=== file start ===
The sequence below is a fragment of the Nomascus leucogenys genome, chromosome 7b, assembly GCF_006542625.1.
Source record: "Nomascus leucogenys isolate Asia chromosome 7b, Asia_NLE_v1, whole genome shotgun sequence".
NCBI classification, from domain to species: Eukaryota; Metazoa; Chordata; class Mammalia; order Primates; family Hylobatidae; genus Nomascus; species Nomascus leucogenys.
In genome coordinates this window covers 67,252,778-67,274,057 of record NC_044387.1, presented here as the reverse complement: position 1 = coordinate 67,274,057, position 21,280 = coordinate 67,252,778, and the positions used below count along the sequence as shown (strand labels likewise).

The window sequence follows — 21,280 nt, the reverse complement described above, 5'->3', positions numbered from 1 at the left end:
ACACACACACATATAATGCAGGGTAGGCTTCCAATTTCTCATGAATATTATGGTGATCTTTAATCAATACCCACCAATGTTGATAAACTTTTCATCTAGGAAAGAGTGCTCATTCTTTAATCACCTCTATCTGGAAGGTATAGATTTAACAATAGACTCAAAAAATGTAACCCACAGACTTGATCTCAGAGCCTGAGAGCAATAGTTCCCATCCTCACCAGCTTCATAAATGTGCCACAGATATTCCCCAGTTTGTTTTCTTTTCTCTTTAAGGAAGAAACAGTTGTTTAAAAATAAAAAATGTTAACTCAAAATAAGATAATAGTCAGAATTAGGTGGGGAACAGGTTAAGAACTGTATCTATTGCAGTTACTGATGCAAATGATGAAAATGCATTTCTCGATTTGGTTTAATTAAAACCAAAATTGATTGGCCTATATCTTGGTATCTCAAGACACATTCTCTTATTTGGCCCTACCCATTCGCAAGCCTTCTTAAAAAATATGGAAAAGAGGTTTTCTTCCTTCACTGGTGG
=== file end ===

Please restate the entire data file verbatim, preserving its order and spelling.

The sequence below is a fragment of the Nomascus leucogenys genome, chromosome 7b, assembly GCF_006542625.1.
Source record: "Nomascus leucogenys isolate Asia chromosome 7b, Asia_NLE_v1, whole genome shotgun sequence".
NCBI classification, from domain to species: Eukaryota; Metazoa; Chordata; class Mammalia; order Primates; family Hylobatidae; genus Nomascus; species Nomascus leucogenys.
In genome coordinates this window covers 67,252,778-67,274,057 of record NC_044387.1, presented here as the reverse complement: position 1 = coordinate 67,274,057, position 21,280 = coordinate 67,252,778, and the positions used below count along the sequence as shown (strand labels likewise).

The window sequence follows — 21,280 nt, the reverse complement described above, 5'->3', positions numbered from 1 at the left end:
ACACACACACATATAATGCAGGGTAGGCTTCCAATTTCTCATGAATATTATGGTGATCTTTAATCAATACCCACCAATGTTGATAAACTTTTCATCTAGGAAAGAGTGCTCATTCTTTAATCACCTCTATCTGGAAGGTATAGATTTAACAATAGACTCAAAAAATGTAACCCACAGACTTGATCTCAGAGCCTGAGAGCAATAGTTCCCATCCTCACCAGCTTCATAAATGTGCCACAGATATTCCCCAGTTTGTTTTCTTTTCTCTTTAAGGAAGAAACAGTTGTTTAAAAATAAAAAATGTTAACTCAAAATAAGATAATAGTCAGAATTAGGTGGGGAACAGGTTAAGAACTGTATCTATTGCAGTTACTGATGCAAATGATGAAAATGCATTTCTCGATTTGGTTTAATTAAAACCAAAATTGATTGGCCTATATCTTGGTATCTCAAGACACATTCTCTTATTTGGCCCTACCCATTCGCAAGCCTTCTTAAAAAATATGGAAAAGAGGTTTTCTTCCTTCACTGGTGG